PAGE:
„h The outcome on agricultural tariffs, NTMs and export subsidies was announced yesterday. On tariffs and non-tariff measures Ministers will be recommending to leaders that APEC would actively and constructively participate in the forthcoming agricultural negotiations in accordance with Article 20 of the WTO Agriculture Agreement. This sets an objective of substantial progressive reduction in support and protection. Tariffs on agricultural products remain high and have a very restrictive impact on trade. Non-tariff measures such as quotas are also a major difficulty for agricultural exporters.
„h On export subsidies they will be recommending that APEC convey to the WTO Membership APEC¡¦s support for the abolition of agricultural export subsidies and unjustifiable export prohibitions and restrictions. With all of APEC calling for the abolition of export subsidies it sends a powerful message to the EU which is the only significant entity advocating the continuing use of such measures. Export subsidies give subsidised product an unfair market share, distort production opportunities including for developing economy farmers and depress global prices. Global export subsidies in 1998 were US$6.4 billion ($2.2 billion was on dairy products).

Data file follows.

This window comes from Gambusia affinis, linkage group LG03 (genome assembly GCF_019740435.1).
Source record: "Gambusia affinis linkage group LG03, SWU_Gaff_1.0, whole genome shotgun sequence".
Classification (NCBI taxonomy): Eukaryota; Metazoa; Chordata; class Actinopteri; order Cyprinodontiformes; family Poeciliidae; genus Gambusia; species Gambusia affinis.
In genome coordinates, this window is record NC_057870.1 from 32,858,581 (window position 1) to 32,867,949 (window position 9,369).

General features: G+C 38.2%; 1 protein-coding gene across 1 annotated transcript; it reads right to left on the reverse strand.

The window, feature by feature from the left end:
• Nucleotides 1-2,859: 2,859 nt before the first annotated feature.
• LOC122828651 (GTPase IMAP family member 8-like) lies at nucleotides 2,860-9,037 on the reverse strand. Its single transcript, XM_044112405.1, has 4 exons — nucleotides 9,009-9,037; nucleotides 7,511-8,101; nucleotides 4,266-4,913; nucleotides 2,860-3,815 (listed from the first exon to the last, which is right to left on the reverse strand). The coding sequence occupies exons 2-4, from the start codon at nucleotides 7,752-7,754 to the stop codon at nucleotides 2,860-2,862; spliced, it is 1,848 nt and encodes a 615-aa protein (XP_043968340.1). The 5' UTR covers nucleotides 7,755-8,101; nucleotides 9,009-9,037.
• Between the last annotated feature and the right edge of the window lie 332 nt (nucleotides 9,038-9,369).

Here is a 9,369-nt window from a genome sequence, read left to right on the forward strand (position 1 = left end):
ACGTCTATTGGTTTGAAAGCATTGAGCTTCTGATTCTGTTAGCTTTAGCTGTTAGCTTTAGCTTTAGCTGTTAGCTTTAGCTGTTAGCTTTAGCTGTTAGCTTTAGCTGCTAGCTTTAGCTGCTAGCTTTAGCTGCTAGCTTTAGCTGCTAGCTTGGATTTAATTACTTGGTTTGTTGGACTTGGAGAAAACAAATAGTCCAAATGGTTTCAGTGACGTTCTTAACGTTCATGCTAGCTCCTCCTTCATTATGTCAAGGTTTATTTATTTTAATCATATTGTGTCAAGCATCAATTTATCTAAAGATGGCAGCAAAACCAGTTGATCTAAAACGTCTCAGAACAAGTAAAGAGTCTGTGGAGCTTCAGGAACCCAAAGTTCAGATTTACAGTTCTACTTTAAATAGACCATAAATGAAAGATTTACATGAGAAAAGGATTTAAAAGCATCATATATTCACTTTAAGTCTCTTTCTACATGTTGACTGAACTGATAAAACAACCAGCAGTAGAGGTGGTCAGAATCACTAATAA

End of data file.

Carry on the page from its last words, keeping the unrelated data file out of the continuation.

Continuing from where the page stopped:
„h On services APEC is now supporting a comprehensive negotiation for the first time. We have also highlighted four areas - transportation, tourism, environmental and energy services where APEC¡¦s work leaves members well placed to play a particularly influential role in the forthcoming negotiations.
„h The agreement on ATL is particularly significant for the fish and forest product sectors - of key interest to the New Zealand economy. With the other six sectors - chemicals, energy, environmental goods, gems and jewellery, medical equipment and toys - the ATL package in total constitutes 44% of industrial product tariff lines. APEC is now seeking liberalisation and implementation commencing before the end of 2000 ie as an early harvest within the new Round. APEC has recommitted to a 1999 target for reaching an initial WTO agreement to deliver this result.
„h The endorsement of the concept of provisional binding is particularly significant as it will allow an early result to be achieved at the same time as tying the result into the single package.